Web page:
The top 4 traps related to intellectual property on social networks
Social networks have become a stereotype of the contemporary society. The social network has become a means of promotion, an instrument of entertainment, but it can also lead us to unpleasant experiences if we are not attentive to certain aspects such as, for instance, respect for intellectual property rights.
Here, I have made an attempt to put forth examples of some of the most common pitfalls that may appear in this area leveraging the knowledge of my colleagues at the Cosmovici Intellectual Property.
- If I take a picture on the street and take pictures of other people, is it legal?
If this person is in a public space, we can photograph that space. This is the first confusion we usually make. Further, if we photograph a person who does his job, such as a politician speaking in public, a painter in his studio or a priest in his church, there should be no problem if we publish the photo on a social network. However, if you photograph someone while they are not exercising their public jobs or powers, for instance, when they are out shopping or when they are meeting someone, that is where the problem arises.
- At one point, there was a huge debate about the changes in the Instagram company terms and conditions relating to the photos on the network that could be used for advertising purposes. What can we do to defend our copyright in these photos?
You have to see Instagram’s current policy, which also takes into account the law of the country to which it applies. In general, one places, on Instagram, a photograph from which, one would like to obtain some money. When you open an account, you agree to assign all your copyright in the photos you put on the account and they have all the right to use them for non-commercial purposes, only for their promotional policy, after we have validated in writing that we agree and approve. If we observe that they begin to use the photos commercially (they appear in books, magazines, products, under a brand), we are entitled to ask them for money.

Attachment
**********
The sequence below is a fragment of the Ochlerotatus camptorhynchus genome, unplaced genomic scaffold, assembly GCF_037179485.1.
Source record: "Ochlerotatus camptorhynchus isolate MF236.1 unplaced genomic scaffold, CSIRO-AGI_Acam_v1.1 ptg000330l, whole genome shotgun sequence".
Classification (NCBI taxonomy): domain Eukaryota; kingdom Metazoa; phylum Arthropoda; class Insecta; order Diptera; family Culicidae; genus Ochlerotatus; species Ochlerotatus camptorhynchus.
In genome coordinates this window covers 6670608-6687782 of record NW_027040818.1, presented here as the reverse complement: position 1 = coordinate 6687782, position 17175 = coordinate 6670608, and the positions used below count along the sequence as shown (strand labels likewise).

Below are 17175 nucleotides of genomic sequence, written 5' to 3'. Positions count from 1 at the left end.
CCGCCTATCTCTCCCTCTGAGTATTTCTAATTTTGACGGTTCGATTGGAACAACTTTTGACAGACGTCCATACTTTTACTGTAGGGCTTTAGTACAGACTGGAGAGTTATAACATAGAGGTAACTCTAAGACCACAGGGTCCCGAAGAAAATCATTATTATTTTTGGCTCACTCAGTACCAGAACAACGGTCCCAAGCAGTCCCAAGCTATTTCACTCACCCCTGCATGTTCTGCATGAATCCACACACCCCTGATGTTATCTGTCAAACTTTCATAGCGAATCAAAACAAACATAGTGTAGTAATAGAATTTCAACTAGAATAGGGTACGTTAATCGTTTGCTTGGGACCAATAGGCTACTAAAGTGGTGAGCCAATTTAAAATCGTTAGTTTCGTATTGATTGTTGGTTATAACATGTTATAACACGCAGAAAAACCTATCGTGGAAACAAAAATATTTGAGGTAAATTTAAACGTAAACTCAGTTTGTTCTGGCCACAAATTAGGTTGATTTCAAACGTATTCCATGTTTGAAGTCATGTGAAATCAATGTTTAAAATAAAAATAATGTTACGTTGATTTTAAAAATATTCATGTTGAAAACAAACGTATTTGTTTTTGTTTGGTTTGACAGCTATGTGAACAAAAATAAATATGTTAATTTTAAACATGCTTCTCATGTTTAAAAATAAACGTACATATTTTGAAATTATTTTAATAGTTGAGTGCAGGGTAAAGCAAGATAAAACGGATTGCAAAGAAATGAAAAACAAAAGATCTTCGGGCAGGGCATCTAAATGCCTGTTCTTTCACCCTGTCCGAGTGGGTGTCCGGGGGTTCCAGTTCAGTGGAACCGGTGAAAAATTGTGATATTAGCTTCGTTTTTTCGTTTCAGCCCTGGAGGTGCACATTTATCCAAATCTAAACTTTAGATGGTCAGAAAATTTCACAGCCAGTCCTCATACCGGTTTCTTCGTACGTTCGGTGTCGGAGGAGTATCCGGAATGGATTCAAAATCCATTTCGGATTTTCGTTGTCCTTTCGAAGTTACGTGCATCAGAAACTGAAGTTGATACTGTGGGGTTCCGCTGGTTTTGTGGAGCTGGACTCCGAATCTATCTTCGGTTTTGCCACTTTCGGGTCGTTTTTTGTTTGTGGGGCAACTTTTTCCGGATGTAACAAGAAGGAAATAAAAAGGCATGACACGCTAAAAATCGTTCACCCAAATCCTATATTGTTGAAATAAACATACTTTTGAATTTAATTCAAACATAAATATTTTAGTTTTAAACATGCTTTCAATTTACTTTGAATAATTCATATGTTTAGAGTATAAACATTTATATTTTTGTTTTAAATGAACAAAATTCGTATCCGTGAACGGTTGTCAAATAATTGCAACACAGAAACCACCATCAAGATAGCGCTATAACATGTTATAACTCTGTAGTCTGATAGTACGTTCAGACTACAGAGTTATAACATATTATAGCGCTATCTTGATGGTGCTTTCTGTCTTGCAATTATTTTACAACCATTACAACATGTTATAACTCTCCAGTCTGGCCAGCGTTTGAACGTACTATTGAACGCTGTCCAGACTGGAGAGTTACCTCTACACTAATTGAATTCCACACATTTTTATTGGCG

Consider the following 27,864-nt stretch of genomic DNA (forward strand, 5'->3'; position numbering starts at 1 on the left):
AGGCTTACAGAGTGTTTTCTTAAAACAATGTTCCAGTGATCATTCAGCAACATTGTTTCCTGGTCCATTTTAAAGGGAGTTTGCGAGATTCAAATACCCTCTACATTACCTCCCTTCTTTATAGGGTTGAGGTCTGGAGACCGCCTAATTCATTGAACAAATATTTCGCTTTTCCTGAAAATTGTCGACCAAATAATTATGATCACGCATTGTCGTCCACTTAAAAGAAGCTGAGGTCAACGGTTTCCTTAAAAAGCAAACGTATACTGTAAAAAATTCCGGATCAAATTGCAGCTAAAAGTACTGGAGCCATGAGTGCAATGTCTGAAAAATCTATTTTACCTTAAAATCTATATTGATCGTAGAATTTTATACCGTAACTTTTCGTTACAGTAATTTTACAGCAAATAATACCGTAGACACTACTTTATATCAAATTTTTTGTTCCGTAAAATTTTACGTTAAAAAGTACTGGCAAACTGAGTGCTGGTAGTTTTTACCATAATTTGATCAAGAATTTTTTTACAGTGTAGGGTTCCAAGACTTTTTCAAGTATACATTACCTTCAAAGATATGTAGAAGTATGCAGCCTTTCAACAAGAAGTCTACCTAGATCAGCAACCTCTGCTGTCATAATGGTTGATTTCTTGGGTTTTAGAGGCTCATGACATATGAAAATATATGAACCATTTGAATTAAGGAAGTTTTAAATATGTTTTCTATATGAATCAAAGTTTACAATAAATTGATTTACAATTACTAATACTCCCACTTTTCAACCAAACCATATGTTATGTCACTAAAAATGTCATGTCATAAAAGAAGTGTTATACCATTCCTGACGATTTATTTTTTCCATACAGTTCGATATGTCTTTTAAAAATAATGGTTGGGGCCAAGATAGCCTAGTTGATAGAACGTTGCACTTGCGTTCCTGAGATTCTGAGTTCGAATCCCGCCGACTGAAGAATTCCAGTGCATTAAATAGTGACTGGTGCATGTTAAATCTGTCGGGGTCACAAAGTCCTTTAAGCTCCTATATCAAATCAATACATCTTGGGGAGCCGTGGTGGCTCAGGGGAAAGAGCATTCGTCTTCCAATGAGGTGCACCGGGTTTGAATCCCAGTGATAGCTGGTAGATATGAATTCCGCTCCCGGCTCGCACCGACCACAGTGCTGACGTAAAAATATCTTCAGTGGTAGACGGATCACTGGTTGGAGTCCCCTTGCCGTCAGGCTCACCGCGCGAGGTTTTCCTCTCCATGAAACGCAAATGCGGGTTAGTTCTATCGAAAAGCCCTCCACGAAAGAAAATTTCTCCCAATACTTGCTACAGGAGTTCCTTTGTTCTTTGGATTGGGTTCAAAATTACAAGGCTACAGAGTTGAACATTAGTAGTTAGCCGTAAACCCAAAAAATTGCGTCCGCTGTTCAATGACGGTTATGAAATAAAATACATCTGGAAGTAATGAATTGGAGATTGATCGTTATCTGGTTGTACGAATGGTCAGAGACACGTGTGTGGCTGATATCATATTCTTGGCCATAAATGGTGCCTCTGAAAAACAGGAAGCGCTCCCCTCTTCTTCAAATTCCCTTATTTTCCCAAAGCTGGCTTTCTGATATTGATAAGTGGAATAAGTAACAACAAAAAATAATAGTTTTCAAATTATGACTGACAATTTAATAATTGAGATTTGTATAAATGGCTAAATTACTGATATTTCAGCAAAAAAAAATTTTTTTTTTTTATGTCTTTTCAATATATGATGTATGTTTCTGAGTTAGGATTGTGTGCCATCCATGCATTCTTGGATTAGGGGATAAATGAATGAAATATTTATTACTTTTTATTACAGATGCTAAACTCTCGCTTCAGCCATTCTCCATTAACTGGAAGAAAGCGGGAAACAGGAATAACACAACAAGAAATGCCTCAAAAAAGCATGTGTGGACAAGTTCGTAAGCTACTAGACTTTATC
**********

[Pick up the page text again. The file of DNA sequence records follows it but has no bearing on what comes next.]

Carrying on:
- Sometimes someone uploads a movie on YouTube, erases the original version of their own computer, and then finds that another person copied it and placed it on their own channel. In general, we do not know how must one react in such a situation.
The best solution would be for the copyrighted person to download the film from YouTube and file it with the National Institute of Industrial Property from where, it will receive the proof of registration that in legal terms, we name a certain date and that attests that he is the first author/producer of the material in question. Be careful if you want to protect yourself abroad, and know that the laws on copyright differ from one country to another and that the protection that may be granted in France is not necessarily recognized abroad.
- Always in relation to the movies placed on the social networks, it happens that one films something in a public space and the background music to that film is a popular melody for which someone else holds the copyrights. What if this person intervenes to defend his rights?
In this case, we are looking at an obvious copyright infringement. Even if we are in the presence of a derivative work, that is to say of a segment of film in the duration of which, we hear in the background, a well-known melody, this melody is not our property, and its author has the absolute right to ask us to erase the sound of the film on the segment of the film where the music in question is heard, or that we pay a certain amount of money for it. Most of the time, this is the first chosen solution.
Facebook improves the management of intellectual property with a new acquisition.
We know that Facebook uses smart algorithms and artificial intelligence for a whole bunch of reasons, and the latest news is that it will also use them in order to prevent any event of copyright infringement.
According to the latest news reports, Facebook has acquired the startup Source3 for an amount that remains confidential. Source3 is a platform that recognizes, organizes, and analyzes the registered intellectual property that can be found in user-generated content by using item recognition technology. The company targets industries such as the sports, music, entertainment and fashion industries, and has an end-to-end platform, which means it covers all stages of the process, for the online management of intellectual property and in order to facilitate relations with different brands.